In lieu of flowers, the family requests that donations be made to Preble Street (preblestreet.org), the umbrella organization for the Florence House women’s shelter where Tom volunteered.
Tributes to Tom by Stenhouse staff members:
From Dan Tobin, president of Stenhouse:
About 11 years ago this month, my sister-in-law Toby Gordon called to tell me her old friend Tom Seavey was leaving his position as marketing manager at Stenhouse. She thought I might be interested in the job. Toby had worked with Tom and Philippa for years at Heinemann and she thought Philippa and I would make a good team at Stenhouse.
I was a big fan of what Tom and Philippa had accomplished at both Heinemann and Stenhouse so I gave Tom a call. That led to the strangest and most interesting series of job interviews I’ve ever had. At some point in the conversations, we reversed roles and I began telling Tom why I lacked the experience to fill his shoes while Tom was working to convince me I was the ideal candidate. Of course, Tom won the argument; he was very persuasive.
Where Tom, Philippa, and I connected was our common commitment to teachers. I had spent 13 years as a curriculum editor and writer at EDC, a nonprofit education research organization, and the one thing I had learned from studying decades of EDC school reform research is that the teacher is the most important variable. A mediocre curriculum in the hands of a good teacher is better than a wonderful curriculum in the hands of a mediocre teacher. In the end, it’s the skills and knowledge of the teacher that matters most.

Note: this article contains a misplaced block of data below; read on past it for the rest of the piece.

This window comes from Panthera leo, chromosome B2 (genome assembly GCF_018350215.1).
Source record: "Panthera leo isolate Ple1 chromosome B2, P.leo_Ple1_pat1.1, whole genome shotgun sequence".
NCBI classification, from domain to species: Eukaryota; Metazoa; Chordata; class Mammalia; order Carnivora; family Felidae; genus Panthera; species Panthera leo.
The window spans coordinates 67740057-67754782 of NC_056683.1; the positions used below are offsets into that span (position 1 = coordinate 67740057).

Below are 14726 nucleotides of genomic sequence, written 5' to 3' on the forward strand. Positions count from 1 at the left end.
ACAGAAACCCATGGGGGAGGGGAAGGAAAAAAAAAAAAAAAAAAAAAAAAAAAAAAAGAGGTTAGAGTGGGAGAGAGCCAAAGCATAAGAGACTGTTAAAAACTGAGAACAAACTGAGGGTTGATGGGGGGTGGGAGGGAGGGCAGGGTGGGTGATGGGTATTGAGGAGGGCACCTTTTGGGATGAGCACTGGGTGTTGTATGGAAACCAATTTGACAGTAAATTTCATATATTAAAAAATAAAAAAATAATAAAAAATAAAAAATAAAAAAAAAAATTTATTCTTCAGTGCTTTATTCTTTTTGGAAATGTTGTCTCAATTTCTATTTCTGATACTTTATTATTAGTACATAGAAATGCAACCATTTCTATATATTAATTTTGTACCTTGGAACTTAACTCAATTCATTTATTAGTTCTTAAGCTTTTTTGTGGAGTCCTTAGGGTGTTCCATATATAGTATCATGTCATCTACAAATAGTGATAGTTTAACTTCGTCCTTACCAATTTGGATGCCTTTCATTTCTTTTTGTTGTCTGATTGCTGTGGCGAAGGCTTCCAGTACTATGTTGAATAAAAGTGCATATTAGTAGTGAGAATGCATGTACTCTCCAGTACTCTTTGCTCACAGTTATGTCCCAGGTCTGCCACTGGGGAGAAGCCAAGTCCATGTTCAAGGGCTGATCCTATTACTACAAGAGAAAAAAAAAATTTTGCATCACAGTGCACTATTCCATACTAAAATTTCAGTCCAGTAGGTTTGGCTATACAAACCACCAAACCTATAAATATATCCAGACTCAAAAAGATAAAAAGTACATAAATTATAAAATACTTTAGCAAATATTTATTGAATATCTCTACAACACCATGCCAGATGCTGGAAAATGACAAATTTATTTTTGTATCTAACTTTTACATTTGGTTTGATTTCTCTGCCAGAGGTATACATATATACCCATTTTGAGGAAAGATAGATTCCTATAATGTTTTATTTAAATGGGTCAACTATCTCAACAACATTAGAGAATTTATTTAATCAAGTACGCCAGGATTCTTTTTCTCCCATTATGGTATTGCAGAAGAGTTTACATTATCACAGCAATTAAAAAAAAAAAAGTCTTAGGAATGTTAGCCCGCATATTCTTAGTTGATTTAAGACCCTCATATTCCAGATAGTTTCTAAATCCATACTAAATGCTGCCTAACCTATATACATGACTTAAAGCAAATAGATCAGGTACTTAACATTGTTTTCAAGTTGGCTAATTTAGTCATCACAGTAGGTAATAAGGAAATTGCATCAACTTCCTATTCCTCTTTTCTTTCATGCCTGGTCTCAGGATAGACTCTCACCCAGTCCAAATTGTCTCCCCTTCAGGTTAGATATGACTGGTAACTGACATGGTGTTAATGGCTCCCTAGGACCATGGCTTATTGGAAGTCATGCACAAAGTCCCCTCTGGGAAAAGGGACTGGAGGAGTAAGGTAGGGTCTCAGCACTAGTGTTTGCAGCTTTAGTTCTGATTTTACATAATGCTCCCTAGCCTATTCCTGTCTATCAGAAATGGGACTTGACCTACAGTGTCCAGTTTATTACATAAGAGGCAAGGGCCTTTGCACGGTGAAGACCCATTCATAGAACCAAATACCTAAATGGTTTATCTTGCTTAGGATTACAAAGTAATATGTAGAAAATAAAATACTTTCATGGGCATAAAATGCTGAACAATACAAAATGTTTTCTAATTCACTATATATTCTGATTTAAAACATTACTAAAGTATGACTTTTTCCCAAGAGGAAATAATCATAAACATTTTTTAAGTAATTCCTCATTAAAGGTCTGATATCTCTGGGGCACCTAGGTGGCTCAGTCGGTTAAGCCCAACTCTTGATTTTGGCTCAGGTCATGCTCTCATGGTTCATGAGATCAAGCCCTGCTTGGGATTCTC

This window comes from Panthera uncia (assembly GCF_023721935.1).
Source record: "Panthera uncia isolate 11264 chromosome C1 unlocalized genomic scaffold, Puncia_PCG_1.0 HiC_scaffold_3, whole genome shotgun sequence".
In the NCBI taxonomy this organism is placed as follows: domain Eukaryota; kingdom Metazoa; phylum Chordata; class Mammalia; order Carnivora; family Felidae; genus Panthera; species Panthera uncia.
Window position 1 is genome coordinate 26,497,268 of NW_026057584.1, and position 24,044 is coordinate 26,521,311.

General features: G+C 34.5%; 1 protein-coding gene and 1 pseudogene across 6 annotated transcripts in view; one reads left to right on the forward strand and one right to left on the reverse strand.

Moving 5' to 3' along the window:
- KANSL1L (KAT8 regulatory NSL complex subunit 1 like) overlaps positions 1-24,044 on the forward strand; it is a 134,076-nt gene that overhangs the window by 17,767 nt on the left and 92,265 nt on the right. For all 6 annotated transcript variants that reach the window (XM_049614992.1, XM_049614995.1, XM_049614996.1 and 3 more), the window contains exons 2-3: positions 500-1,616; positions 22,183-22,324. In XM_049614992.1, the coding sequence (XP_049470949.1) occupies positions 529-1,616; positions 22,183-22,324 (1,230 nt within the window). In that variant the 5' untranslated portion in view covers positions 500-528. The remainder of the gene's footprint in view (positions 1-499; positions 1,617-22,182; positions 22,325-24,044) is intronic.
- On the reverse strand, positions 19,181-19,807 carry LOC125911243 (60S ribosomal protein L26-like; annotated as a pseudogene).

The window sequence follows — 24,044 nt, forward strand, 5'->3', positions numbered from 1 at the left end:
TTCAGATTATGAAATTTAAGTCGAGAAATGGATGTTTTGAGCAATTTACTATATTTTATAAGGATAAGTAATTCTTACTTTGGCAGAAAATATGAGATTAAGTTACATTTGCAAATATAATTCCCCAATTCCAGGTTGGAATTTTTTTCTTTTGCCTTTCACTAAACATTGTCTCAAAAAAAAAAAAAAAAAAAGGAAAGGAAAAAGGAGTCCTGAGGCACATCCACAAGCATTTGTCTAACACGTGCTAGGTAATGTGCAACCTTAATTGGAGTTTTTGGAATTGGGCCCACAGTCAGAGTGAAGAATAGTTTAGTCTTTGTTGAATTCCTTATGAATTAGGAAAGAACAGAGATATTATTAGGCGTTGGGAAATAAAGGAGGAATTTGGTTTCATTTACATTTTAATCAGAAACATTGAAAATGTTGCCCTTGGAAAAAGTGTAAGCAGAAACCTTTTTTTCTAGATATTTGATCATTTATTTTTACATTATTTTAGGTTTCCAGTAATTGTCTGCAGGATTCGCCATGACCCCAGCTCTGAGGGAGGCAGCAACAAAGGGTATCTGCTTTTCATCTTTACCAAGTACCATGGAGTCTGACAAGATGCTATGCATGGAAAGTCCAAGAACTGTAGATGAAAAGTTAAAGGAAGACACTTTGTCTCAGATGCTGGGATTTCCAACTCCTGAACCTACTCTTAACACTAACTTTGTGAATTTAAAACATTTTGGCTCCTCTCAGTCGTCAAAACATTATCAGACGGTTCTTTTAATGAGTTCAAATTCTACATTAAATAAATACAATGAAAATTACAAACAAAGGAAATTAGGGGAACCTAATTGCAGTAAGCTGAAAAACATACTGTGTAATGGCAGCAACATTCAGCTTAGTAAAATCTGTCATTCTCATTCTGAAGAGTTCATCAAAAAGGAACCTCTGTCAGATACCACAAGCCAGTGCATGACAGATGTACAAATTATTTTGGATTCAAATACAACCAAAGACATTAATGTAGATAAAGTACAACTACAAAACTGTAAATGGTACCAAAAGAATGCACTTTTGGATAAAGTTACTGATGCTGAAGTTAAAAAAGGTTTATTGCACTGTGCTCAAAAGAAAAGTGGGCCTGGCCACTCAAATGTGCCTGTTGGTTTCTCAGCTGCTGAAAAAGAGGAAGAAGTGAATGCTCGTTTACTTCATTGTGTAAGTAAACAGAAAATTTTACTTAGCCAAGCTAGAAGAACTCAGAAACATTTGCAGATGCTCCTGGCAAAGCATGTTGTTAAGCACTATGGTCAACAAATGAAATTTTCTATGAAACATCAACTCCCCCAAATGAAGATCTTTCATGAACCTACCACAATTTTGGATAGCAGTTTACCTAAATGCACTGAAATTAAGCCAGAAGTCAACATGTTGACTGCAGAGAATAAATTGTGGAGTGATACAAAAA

Fortunately for me, Tom stuck around to teach me the business. He left Stenhouse to go to work for our parent company, Highlights for Children, selling international rights and he moved his desk to an empty office on our first floor. Several times each week, I would go down and sit in the rocking chair next to Tom’s desk and pepper him with questions. He was the perfect mentor—patient, wise, and clear.
Well, not always totally clear. Tom had a thick Maine accent and he sprinkled his advice with all sorts of colorful terms and expressions. The introduction to the catalog was “guff.” Good conversations were “mulch.” Pointless conversations were “chin music” and pointless guff was “flapdoodle.”
Tom was a man of strong opinions but that was coupled with endless curiosity and intense modesty. He loved to turn the spotlight on others he found to be smart and interesting—especially teachers. That’s his legacy at both Stenhouse and Heinemann.
From Toby Gordon, math and science editor:
I met Tom in June 1988, on my first day as a young editor at Heinemann. He ambled over to my desk, not bothering to introduce himself, and in his thick Maine accent—which I took as British—he started asking me questions about me and my job. I discovered over the years that this curiosity spread into all corners of his life—from his brilliant co-directing of Heinemann and then Stenhouse with Philippa, to his love for beautiful wooden furniture-making, to gourmet cooking, to the most wide-ranging reading interests I’ve ever known. And underlying these pursuits was a down-to-earth, unpretentious spirit; always looking and commenting on the world with a particularly wry wit, Tom never ceased to amuse and amaze me.